Practical legal training can be tedious, obviously. But is the pain and suffering really worth it, or is it just a compulsory waste of time for people who want to be actual lawyers?
The obvious answer here is that practical legal training is, in basically every jurisdiction, compulsory. Somewhere along the way you need to actually learn how to be a lawyer.
But is that what most courses or training systems offer?
I did articles of clerkship myself, and I’ve got to say that there isn’t really a comparison. I was 100% more equipped for practice than current lawyers coming out of the more university-style system.
The flip side is that some people had terrible experiences in articles, and so they didn’t get the same kind of kick start that I did.
What follows is an extract from my book, In Practice – Moving Beyond Law School Theory, where our main player – Andrew – is writing to his young protege about his view on the benefits, or otherwise, of practical legal training.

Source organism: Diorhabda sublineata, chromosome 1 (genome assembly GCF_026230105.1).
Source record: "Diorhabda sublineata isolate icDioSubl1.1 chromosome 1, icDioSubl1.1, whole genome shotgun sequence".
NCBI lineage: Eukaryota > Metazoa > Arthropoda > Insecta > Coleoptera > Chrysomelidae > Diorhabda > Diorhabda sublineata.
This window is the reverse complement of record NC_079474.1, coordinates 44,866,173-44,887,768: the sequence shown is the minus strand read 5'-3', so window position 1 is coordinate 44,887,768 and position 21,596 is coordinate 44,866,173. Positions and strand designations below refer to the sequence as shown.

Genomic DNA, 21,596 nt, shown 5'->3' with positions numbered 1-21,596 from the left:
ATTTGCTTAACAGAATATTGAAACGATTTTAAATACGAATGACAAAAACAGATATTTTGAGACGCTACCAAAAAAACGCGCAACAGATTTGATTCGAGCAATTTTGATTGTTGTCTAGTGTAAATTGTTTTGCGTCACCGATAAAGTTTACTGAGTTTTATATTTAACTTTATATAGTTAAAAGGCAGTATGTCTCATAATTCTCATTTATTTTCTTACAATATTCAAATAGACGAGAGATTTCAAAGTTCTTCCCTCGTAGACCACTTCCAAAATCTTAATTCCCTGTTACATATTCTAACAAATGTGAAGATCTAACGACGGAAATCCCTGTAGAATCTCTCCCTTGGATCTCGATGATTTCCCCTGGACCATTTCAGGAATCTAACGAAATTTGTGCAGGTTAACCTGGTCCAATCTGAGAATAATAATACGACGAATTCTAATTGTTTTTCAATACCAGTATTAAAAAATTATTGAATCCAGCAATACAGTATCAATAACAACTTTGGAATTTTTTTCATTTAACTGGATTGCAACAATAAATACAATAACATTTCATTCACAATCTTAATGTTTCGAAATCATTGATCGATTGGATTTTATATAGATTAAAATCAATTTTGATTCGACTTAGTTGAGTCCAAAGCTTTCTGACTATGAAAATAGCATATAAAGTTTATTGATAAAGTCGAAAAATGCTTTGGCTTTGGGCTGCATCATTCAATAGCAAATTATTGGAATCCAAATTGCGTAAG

What do you think – is it a worthwhile endeavour, or just part of the cost of entry into the legal system?
If you want to play the audio of this chapter instead, you can do it:
Tedious and Cumbersome?
I gather you are finding your experience of Practical Legal Training tedious and cumbersome?
I am not too surprised, and so I sympathise with your situation. Although my brothers in the profession who formulate these courses do so with the best of intentions, it is quite apparent that the curriculum becomes polluted with the interests of academics and various pencil pushers who have probably never practised law, let alone met with a client or entered a Courtroom.